Shortages can have knock-on effects across a supply chain, so how will the channel manage if constraints continue into next year?
Vendors including Intel and AMD are forecasting chip shortages that will strangle production through 2021, and at least into 2022, fuelling a global scramble for providers seeking to satisfy customer demands for digital transformation.
The ongoing chip crisis has already led to shortages in areas from IT equipment to vehicles. Jim Lenaghan, managing director of point-of-sale (PoS) management reseller RMS, tells Channel Pro the shortages have been causing industry-wide frustration, and have proven to be something of a "nightmare" for retail customers. These organisations often grapple with tight timeframes for code deployments that complement sales calendars and seasonal promotions.
"The hardware we do have in stock tends to be high-end,” Lenaghan says. “Prices are going up and manufacturers advise us that factories won't tell them when they can get the equipment. We have to be very honest with them when they think you're talking rubbish, because it's not been like this before."
Still backfilling the shelves RMS, on the back of a hit to turnover due to COVID-19, is continuously pushing things back, which grates with customers that normally expect things on-demand. The only thing to do is to remain transparent about constraints, he says.
Iain O’Kane, chief executive of managed services provider (MSP), Xperience Group, agrees that demand has risen since the pandemic, while production has slowed, with entry-level products "snapped up" amid uncertainty and longer lead times. "If the supplier quotes for a product and the buyer waits 24 hours,” he explains, “the stock has already gone – which will potentially see trust in suppliers diminish."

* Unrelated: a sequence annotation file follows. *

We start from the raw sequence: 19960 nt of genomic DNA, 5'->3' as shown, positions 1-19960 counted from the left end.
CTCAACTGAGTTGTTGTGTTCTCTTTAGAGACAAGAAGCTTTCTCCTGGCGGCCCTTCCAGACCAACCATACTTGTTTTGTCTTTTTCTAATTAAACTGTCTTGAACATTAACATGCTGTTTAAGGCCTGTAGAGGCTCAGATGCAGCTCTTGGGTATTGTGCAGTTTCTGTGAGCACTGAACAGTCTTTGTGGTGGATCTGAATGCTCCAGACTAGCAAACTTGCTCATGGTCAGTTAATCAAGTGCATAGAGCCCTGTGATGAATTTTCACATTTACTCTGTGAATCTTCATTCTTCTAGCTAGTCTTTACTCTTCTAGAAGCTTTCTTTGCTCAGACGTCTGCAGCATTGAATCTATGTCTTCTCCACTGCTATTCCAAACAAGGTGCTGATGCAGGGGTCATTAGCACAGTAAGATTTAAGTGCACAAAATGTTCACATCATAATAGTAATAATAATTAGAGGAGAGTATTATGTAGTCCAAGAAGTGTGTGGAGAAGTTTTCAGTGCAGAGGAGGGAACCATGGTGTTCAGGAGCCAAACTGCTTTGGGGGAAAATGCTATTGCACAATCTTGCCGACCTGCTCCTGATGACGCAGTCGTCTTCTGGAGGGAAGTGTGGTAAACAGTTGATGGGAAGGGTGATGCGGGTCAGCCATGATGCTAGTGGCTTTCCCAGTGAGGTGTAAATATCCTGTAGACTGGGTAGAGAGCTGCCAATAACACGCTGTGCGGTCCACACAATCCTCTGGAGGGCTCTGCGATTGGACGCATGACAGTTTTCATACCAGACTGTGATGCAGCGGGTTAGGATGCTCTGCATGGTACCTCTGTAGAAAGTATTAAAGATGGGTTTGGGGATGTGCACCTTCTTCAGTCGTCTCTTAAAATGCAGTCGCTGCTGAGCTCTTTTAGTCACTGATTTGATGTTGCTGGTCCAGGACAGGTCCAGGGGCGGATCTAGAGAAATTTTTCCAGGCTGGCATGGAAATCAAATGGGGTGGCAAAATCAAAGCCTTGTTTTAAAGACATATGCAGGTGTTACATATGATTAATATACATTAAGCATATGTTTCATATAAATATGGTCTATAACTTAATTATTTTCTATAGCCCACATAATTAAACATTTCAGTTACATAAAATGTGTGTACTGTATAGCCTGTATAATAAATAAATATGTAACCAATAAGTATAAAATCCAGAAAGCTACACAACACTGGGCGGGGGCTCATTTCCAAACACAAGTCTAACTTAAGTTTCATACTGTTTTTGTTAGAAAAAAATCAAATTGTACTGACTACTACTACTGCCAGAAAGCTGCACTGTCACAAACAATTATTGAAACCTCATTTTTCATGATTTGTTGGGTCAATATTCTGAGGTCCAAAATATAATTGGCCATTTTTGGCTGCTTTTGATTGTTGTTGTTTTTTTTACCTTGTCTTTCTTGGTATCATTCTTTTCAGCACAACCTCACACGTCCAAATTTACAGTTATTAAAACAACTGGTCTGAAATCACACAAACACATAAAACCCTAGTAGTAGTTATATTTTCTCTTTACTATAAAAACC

One solution might be building more components locally, which will have the added benefit of being more environmentally friendly, he says. Lenaghan agrees, adding there used to be numerous chip manufacturers in the Scottish borders, where he’s based.
Channel partners have been crucial enablers of organisations during the pandemic, and the ongoing semiconductor shortage will only reinforce this idea. "Winning" in the channel, looking ahead, will be determined increasingly by the ability to manage inventories, says Alastair Edwards, chief analyst at Canalys.
"That wasn't really a skill where partners needed focus; now it will differentiate them," Edwards suggests. "Keep [customers] informed of the availability situation – we've said this to the vendor community as well. The key thing is to have that visibility of supply."
Rippling beyond volume hardware
If the shortage continues to ripple beyond volume PCs it could affect "every aspect" of the technology industry; businesses of all sizes, data centres, networking, storage, smartphones and eventually advanced applications and platforms could all be hit.
"We talk about the shift in channel business models towards services, with a lean focus on the product side but actually, this just shows how important the product role is," Edwards says. "Identifying and working with the right vendors to get access to the right products has really come to the fore.”
High demand, combined with slow supply, represents an opportunity for partners, he adds, with the most successful vendors being those that don’t rely on a centralised model. These companies also retain good visibility into different situations and markets in various regions across the world.
This contrasts with secondary markets in Asia and the Middle East struggling to maintain access. In the UK, partners can typically shift configurations and come up with alternatives – even benefiting from backlogs built up through 2020.
"Some specialists are doing very well," Edwards continues, "although you're always going to get an allocation preference for the larger volume partners."